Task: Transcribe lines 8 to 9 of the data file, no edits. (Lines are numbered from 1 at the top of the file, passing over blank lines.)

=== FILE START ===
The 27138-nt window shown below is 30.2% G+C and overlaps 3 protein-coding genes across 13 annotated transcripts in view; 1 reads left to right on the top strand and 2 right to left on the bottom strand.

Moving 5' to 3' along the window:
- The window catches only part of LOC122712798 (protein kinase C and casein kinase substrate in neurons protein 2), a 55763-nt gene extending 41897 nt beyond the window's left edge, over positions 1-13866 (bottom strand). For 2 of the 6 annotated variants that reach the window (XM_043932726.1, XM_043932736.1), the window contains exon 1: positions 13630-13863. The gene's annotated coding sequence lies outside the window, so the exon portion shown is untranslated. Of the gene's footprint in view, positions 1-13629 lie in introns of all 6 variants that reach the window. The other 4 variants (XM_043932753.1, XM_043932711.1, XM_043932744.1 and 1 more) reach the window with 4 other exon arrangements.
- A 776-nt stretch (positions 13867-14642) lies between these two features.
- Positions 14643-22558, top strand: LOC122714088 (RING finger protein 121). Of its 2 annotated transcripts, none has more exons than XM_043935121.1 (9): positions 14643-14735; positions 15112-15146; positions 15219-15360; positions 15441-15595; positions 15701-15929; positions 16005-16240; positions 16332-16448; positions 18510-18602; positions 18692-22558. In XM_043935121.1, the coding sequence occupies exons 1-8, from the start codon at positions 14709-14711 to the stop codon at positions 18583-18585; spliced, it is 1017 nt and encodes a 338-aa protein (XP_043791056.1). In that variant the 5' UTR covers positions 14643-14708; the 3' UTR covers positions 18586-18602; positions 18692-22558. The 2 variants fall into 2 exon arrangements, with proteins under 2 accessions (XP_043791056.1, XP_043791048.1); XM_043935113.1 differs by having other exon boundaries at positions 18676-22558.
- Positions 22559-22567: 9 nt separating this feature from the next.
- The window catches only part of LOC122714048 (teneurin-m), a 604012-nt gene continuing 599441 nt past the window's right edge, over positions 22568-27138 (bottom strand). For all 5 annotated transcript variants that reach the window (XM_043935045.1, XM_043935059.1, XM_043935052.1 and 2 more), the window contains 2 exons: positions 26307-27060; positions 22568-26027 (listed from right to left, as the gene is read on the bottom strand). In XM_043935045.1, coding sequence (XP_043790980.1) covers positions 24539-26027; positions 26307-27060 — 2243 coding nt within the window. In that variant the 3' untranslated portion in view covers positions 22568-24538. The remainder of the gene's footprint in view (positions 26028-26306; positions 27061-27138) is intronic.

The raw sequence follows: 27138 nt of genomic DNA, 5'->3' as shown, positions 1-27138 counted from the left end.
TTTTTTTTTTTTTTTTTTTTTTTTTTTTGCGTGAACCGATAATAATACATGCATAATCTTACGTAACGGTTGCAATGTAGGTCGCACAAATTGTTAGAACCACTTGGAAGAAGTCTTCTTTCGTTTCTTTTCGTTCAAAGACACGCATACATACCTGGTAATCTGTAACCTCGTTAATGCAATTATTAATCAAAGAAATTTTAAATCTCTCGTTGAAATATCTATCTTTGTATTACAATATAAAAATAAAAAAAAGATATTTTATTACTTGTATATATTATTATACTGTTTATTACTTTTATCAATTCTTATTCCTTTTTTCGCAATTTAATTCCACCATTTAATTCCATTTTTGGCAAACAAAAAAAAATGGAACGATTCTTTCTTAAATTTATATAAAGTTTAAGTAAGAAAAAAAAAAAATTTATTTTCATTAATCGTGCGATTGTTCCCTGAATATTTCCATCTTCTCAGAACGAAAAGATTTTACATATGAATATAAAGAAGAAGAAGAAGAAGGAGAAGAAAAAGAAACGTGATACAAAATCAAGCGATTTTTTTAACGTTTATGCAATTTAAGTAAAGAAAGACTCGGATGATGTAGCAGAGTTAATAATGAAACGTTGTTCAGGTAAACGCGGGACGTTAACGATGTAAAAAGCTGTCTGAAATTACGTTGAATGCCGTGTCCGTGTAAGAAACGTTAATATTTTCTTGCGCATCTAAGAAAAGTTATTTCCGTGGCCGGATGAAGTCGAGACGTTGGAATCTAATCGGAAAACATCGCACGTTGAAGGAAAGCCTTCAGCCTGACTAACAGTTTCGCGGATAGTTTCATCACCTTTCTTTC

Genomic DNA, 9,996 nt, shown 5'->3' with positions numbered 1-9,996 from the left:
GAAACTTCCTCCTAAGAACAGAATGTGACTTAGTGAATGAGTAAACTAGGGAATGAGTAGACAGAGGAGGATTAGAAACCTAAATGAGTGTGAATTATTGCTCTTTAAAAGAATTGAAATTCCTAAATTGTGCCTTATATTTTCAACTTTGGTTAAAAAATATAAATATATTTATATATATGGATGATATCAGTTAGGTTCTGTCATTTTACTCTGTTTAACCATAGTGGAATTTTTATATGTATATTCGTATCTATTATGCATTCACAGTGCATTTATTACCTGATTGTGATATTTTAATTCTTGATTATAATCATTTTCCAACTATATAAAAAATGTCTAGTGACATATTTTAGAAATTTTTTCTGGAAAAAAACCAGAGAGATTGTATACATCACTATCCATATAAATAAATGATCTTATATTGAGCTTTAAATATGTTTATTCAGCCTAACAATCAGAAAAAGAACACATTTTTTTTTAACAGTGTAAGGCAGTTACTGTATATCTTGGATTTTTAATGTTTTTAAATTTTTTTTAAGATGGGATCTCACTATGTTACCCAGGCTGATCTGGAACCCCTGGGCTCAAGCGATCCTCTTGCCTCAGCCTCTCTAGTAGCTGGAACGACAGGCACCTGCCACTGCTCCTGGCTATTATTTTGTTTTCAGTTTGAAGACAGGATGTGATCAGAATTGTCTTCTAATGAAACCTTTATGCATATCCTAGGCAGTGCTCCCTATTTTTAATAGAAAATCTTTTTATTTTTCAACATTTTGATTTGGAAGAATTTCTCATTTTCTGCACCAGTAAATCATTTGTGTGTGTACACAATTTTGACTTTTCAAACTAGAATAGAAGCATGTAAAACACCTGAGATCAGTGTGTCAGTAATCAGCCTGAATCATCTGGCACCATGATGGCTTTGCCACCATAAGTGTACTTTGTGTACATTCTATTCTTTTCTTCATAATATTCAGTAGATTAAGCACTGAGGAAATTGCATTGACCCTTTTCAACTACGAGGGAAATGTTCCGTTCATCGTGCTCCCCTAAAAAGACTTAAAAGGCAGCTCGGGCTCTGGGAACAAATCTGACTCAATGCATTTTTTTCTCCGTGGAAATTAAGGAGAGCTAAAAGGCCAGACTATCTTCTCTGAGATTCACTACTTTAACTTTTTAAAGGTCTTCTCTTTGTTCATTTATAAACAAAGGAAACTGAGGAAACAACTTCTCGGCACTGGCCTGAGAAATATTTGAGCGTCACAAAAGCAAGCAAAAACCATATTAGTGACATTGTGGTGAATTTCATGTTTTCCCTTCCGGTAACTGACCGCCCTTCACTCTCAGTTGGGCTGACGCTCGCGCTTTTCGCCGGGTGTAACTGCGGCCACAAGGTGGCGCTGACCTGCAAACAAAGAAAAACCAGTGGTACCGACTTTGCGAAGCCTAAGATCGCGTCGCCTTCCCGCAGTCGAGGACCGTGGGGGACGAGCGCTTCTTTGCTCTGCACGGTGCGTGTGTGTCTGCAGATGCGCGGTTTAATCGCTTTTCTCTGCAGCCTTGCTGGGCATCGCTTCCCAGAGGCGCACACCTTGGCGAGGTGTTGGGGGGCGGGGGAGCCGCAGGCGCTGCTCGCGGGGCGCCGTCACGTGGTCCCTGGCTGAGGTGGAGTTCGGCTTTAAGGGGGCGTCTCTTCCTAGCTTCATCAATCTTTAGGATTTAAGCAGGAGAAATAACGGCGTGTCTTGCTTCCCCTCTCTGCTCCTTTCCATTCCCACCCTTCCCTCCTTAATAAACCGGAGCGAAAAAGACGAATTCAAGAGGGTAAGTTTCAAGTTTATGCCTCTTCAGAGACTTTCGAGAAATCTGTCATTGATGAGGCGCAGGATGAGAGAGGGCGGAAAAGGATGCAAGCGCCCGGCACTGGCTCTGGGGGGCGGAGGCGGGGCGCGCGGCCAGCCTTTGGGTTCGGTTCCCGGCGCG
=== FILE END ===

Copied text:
The raw sequence follows: 27138 nt of genomic DNA, 5'->3' as shown, positions 1-27138 counted from the left end.
TTTTTTTTTTTTTTTTTTTTTTTTTTTTGCGTGAACCGATAATAATACATGCATAATCTTACGTAACGGTTGCAATGTAGGTCGCACAAATTGTTAGAACCACTTGGAAGAAGTCTTCTTTCGTTTCTTTTCGTTCAAAGACACGCATACATACCTGGTAATCTGTAACCTCGTTAATGCAATTATTAATCAAAGAAATTTTAAATCTCTCGTTGAAATATCTATCTTTGTATTACAATATAAAAATAAAAAAAAGATATTTTATTACTTGTATATATTATTATACTGTTTATTACTTTTATCAATTCTTATTCCTTTTTTCGCAATTTAATTCCACCATTTAATTCCATTTTTGGCAAACAAAAAAAAATGGAACGATTCTTTCTTAAATTTATATAAAGTTTAAGTAAGAAAAAAAAAAAATTTATTTTCATTAATCGTGCGATTGTTCCCTGAATATTTCCATCTTCTCAGAACGAAAAGATTTTACATATGAATATAAAGAAGAAGAAGAAGAAGGAGAAGAAAAAGAAACGTGATACAAAATCAAGCGATTTTTTTAACGTTTATGCAATTTAAGTAAAGAAAGACTCGGATGATGTAGCAGAGTTAATAATGAAACGTTGTTCAGGTAAACGCGGGACGTTAACGATGTAAAAAGCTGTCTGAAATTACGTTGAATGCCGTGTCCGTGTAAGAAACGTTAATATTTTCTTGCGCATCTAAGAAAAGTTATTTCCGTGGCCGGATGAAGTCGAGACGTTGGAATCTAATCGGAAAACATCGCACGTTGAAGGAAAGCCTTCAGCCTGACTAACAGTTTCGCGGATAGTTTCATCACCTTTCTTTC